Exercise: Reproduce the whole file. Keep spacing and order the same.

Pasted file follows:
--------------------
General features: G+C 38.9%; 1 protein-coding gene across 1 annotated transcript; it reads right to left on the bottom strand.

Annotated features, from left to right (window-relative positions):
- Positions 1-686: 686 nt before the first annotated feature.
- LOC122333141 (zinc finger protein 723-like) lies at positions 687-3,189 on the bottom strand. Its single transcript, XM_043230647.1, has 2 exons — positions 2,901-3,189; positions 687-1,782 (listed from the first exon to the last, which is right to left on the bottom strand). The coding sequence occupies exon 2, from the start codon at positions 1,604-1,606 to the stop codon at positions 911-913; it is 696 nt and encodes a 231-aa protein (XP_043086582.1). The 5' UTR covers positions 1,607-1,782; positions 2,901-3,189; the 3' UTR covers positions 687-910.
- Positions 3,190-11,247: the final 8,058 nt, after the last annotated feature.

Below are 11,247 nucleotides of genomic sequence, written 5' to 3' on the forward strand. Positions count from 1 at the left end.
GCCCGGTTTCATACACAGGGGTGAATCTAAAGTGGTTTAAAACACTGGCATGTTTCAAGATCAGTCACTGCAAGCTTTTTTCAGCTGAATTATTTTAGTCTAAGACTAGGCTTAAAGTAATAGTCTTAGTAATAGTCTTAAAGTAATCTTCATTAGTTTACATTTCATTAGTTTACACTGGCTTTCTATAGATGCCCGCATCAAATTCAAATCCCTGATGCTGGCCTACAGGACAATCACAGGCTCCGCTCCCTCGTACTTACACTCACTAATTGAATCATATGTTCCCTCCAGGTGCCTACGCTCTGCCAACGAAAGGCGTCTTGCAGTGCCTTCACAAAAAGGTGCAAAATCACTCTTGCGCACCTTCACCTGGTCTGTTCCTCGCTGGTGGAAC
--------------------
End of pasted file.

General features: G+C 38.9%; 1 protein-coding gene across 1 annotated transcript; it reads right to left on the bottom strand.

Annotated features, from left to right (window-relative positions):
- Positions 1-686: 686 nt before the first annotated feature.
- LOC122333141 (zinc finger protein 723-like) lies at positions 687-3,189 on the bottom strand. Its single transcript, XM_043230647.1, has 2 exons — positions 2,901-3,189; positions 687-1,782 (listed from the first exon to the last, which is right to left on the bottom strand). The coding sequence occupies exon 2, from the start codon at positions 1,604-1,606 to the stop codon at positions 911-913; it is 696 nt and encodes a 231-aa protein (XP_043086582.1). The 5' UTR covers positions 1,607-1,782; positions 2,901-3,189; the 3' UTR covers positions 687-910.
- Positions 3,190-11,247: the final 8,058 nt, after the last annotated feature.

Below are 11,247 nucleotides of genomic sequence, written 5' to 3' on the forward strand. Positions count from 1 at the left end.
GCCCGGTTTCATACACAGGGGTGAATCTAAAGTGGTTTAAAACACTGGCATGTTTCAAGATCAGTCACTGCAAGCTTTTTTCAGCTGAATTATTTTAGTCTAAGACTAGGCTTAAAGTAATAGTCTTAGTAATAGTCTTAAAGTAATCTTCATTAGTTTACATTTCATTAGTTTACACTGGCTTTCTATAGATGCCCGCATCAAATTCAAATCCCTGATGCTGGCCTACAGGACAATCACAGGCTCCGCTCCCTCGTACTTACACTCACTAATTGAATCATATGTTCCCTCCAGGTGCCTACGCTCTGCCAACGAAAGGCGTCTTGCAGTGCCTTCACAAAAAGGTGCAAAATCACTCTTGCGCACCTTCACCTGGTCTGTTCCTCGCTGGTGGAAC